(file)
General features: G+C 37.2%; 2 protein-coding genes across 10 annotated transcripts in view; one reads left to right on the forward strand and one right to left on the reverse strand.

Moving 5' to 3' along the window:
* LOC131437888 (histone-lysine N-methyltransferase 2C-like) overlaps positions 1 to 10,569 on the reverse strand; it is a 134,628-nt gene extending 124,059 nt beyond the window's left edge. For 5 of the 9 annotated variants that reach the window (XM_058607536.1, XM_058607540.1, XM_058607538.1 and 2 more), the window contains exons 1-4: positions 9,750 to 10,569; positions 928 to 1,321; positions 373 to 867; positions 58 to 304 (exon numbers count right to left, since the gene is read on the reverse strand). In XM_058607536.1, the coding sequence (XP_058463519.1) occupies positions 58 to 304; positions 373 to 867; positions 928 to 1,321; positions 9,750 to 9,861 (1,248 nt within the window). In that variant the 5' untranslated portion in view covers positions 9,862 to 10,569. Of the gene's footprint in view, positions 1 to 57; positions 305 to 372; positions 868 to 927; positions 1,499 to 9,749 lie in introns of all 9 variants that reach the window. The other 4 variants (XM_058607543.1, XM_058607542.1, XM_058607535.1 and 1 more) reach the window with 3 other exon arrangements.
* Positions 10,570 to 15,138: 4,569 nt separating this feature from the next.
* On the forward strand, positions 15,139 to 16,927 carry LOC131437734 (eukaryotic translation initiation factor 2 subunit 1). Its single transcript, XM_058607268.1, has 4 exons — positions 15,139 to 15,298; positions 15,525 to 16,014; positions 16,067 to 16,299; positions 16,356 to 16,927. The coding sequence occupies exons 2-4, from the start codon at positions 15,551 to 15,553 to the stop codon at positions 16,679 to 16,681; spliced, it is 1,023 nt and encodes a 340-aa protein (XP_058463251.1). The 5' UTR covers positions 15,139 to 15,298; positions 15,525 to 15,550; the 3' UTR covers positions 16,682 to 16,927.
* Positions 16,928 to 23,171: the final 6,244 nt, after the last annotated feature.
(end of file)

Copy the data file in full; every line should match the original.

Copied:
General features: G+C 37.2%; 2 protein-coding genes across 10 annotated transcripts in view; one reads left to right on the forward strand and one right to left on the reverse strand.

Moving 5' to 3' along the window:
* LOC131437888 (histone-lysine N-methyltransferase 2C-like) overlaps positions 1 to 10,569 on the reverse strand; it is a 134,628-nt gene extending 124,059 nt beyond the window's left edge. For 5 of the 9 annotated variants that reach the window (XM_058607536.1, XM_058607540.1, XM_058607538.1 and 2 more), the window contains exons 1-4: positions 9,750 to 10,569; positions 928 to 1,321; positions 373 to 867; positions 58 to 304 (exon numbers count right to left, since the gene is read on the reverse strand). In XM_058607536.1, the coding sequence (XP_058463519.1) occupies positions 58 to 304; positions 373 to 867; positions 928 to 1,321; positions 9,750 to 9,861 (1,248 nt within the window). In that variant the 5' untranslated portion in view covers positions 9,862 to 10,569. Of the gene's footprint in view, positions 1 to 57; positions 305 to 372; positions 868 to 927; positions 1,499 to 9,749 lie in introns of all 9 variants that reach the window. The other 4 variants (XM_058607543.1, XM_058607542.1, XM_058607535.1 and 1 more) reach the window with 3 other exon arrangements.
* Positions 10,570 to 15,138: 4,569 nt separating this feature from the next.
* On the forward strand, positions 15,139 to 16,927 carry LOC131437734 (eukaryotic translation initiation factor 2 subunit 1). Its single transcript, XM_058607268.1, has 4 exons — positions 15,139 to 15,298; positions 15,525 to 16,014; positions 16,067 to 16,299; positions 16,356 to 16,927. The coding sequence occupies exons 2-4, from the start codon at positions 15,551 to 15,553 to the stop codon at positions 16,679 to 16,681; spliced, it is 1,023 nt and encodes a 340-aa protein (XP_058463251.1). The 5' UTR covers positions 15,139 to 15,298; positions 15,525 to 15,550; the 3' UTR covers positions 16,682 to 16,927.
* Positions 16,928 to 23,171: the final 6,244 nt, after the last annotated feature.